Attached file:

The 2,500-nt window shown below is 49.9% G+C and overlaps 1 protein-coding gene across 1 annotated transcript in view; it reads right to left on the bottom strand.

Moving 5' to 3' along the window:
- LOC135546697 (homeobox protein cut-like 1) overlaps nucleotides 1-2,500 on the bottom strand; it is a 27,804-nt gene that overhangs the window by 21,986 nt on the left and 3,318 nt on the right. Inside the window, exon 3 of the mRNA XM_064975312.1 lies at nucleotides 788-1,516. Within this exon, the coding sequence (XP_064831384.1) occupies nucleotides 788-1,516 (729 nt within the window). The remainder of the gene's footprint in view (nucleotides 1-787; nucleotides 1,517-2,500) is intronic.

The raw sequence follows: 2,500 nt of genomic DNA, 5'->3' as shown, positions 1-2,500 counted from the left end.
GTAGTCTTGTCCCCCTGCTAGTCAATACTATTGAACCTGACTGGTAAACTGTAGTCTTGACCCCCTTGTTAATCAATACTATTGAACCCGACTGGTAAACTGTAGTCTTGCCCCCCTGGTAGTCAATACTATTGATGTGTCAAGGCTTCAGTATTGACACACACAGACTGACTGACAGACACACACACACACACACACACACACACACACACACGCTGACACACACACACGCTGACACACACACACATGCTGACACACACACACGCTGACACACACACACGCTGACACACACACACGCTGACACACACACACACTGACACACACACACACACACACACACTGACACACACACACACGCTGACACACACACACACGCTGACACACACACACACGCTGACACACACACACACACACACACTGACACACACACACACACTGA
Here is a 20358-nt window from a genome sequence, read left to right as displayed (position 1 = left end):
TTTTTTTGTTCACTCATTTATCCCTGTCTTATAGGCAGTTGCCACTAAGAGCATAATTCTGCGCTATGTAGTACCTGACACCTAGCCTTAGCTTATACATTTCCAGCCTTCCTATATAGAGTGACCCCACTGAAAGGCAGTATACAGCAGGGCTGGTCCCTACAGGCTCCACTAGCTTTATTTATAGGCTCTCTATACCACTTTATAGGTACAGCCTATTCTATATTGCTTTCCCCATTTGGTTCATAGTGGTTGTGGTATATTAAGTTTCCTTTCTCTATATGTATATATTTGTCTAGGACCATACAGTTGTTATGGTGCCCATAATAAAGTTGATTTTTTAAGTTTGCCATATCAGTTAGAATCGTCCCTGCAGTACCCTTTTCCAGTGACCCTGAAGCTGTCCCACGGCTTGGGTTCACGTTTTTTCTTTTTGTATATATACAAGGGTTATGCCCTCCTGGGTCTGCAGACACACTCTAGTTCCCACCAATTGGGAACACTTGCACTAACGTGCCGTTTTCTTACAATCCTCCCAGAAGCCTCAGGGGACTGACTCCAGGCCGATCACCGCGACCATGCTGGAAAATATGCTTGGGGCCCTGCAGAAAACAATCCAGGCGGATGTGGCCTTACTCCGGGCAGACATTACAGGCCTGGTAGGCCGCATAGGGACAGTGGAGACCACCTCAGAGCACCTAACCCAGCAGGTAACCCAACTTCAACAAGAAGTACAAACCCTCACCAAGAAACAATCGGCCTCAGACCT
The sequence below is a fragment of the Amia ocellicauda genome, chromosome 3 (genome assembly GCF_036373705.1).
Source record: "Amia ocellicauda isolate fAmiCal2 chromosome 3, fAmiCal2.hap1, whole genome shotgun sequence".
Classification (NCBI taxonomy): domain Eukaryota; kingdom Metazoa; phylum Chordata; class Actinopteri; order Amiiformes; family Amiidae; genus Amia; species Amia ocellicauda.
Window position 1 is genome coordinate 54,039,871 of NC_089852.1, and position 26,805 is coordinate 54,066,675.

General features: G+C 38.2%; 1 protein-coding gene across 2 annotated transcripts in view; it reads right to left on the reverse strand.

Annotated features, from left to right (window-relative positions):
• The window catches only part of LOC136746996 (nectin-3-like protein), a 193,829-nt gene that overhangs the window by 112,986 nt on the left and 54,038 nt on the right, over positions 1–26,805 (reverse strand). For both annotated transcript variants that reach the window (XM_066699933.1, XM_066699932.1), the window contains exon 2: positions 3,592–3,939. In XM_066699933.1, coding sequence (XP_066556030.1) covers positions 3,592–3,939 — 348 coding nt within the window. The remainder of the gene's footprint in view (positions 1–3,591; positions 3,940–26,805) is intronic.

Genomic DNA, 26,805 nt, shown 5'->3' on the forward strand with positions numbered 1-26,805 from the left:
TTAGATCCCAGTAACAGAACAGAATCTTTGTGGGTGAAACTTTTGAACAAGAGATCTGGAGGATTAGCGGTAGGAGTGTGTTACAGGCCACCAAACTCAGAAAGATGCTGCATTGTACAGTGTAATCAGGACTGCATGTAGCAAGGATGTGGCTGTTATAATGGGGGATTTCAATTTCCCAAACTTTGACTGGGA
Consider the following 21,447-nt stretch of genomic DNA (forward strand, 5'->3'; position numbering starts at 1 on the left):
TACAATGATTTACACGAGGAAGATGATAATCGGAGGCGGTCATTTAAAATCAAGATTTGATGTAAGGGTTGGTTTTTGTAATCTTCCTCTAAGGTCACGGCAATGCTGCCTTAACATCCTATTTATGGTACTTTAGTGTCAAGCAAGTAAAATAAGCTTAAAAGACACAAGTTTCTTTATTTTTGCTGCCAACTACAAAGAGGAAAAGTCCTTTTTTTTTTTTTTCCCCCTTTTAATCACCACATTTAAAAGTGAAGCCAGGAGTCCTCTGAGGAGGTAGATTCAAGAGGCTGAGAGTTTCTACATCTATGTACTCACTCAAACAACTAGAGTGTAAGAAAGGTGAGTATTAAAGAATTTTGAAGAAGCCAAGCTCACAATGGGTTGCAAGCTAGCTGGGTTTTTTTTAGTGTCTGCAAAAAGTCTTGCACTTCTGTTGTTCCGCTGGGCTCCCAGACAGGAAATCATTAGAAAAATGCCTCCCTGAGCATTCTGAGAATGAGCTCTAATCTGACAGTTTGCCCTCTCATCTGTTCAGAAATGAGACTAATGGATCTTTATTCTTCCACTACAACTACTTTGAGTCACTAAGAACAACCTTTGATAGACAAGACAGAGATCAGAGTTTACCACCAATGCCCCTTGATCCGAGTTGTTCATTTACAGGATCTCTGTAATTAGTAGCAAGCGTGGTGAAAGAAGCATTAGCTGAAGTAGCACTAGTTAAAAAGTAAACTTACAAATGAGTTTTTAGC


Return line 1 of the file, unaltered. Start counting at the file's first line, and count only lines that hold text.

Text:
The 2,500-nt window shown below is 49.9% G+C and overlaps 1 protein-coding gene across 1 annotated transcript in view; it reads right to left on the bottom strand.